7 Topics Every Aggie Should Avoid at Thanksgiving Dinner
Thanksgiving can be a very difficult time for college students. Relatives often ask too many questions about your life and this can create a lot of stress and anxiety. Here are a couple topics to avoid this Thanksgiving dinner. Good luck, Aggies.
It’s Thanksgiving and you’ll be bombarded with triggering questions like “What are you going to do after you graduate?” A good way to avoid it is to immediately stuff an entire slice of pumpkin pie in your mouth and hope you choke on it. It’ll be easier than answering that question, trust us.
There is a time and a place to tell your devout mother that you have renounced everything she has instilled in you, and have converted into Pastafarianism. If you want a slice of that honey-glazed ham and mashed potatoes, Thanksgiving is neither the time nor place.
This is pertinent to all family gatherings, but in light of the recent election, avoiding politics is imperative. Your Uncle John knows you hate the cheetoh we call our President-elect. He’s seen your Facebook posts and has probably commented “that liberal school you go to has made you crazy!!! I told your mom Davis was a bad idea!” But Uncle John is in his mid-50’s, and he has a bad heart from all the red meat he eats. Don’t give Uncle John a heart attack this Thanksgiving because of politics. Let your cousin who goes to Berkeley do that.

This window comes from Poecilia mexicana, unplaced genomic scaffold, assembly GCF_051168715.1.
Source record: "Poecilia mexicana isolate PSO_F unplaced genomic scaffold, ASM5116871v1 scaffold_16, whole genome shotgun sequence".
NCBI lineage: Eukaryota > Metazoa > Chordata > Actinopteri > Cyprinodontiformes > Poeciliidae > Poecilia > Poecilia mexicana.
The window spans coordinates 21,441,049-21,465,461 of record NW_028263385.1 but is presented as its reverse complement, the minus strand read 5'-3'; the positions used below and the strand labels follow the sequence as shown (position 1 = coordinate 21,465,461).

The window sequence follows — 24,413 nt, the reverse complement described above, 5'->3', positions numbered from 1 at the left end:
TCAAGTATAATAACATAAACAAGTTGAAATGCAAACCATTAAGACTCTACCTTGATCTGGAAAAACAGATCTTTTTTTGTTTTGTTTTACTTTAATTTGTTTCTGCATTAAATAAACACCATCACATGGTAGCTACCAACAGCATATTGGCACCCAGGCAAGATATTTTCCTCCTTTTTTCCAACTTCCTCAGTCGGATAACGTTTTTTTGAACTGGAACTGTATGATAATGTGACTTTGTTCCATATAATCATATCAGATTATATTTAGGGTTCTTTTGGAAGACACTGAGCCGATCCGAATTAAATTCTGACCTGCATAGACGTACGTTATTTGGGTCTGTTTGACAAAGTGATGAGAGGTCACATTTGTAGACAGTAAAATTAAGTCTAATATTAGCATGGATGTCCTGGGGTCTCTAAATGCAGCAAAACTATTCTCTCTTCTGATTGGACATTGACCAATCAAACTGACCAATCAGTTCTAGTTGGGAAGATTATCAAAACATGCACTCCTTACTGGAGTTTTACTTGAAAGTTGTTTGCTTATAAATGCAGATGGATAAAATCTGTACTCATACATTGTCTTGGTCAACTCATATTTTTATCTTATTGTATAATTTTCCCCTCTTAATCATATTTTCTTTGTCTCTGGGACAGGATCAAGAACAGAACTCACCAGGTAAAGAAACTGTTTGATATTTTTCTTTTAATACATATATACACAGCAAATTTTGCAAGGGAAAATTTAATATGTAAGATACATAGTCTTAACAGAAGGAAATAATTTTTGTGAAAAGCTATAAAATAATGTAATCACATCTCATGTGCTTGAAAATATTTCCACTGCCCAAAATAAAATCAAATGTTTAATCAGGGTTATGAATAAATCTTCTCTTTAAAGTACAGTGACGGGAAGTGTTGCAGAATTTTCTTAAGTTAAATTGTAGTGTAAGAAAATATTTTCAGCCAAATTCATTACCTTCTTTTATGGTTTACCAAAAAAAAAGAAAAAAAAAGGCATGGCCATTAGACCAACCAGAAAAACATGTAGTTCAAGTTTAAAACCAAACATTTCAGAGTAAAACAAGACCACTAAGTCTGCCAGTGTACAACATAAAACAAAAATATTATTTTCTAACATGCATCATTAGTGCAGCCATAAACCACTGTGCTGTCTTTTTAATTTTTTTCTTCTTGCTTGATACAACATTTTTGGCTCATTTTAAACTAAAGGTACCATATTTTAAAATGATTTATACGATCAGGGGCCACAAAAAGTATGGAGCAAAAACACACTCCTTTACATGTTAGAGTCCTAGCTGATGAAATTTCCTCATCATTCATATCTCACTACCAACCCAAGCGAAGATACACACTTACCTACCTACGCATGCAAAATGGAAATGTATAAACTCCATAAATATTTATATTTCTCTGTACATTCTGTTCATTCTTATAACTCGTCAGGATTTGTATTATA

They all know you drink. They just don’t know how much. Don’t let on that you can out-drink them all, except for probably Aunt Linda.
3.) How much money you spend on food:
When you’re not at Woodstock, you’re probably at Thai Canteen. And we won’t even mention how often you’re at Dutch Bros. So why should you? Just avoid the topic all together.
2.) The UC Davis vs. Sac State Game:
You could brag about how we won 48-30 last week. But why make your cousin who goes to Sac State feel bad?
1.) Love Life:
Possibly the annoying question you hear every year is if you have a significant other. Whether you have one or not, answering that question can be trifling. Simply say “yes” and memorize this script we have prepared (adjust for pronouns, of course):
Grandma: So are you seeing anyone?
You: Yes, actually. His name is Sam and he’s a real sweetheart. I met him on campus a couple months ago. We like to hang out in the quad and have lunch together, but he’s always trying to steal my food. It’s cute though.”
Your Grandma Doris will never know you’re actually describing a squirrel you almost ran over near the MU.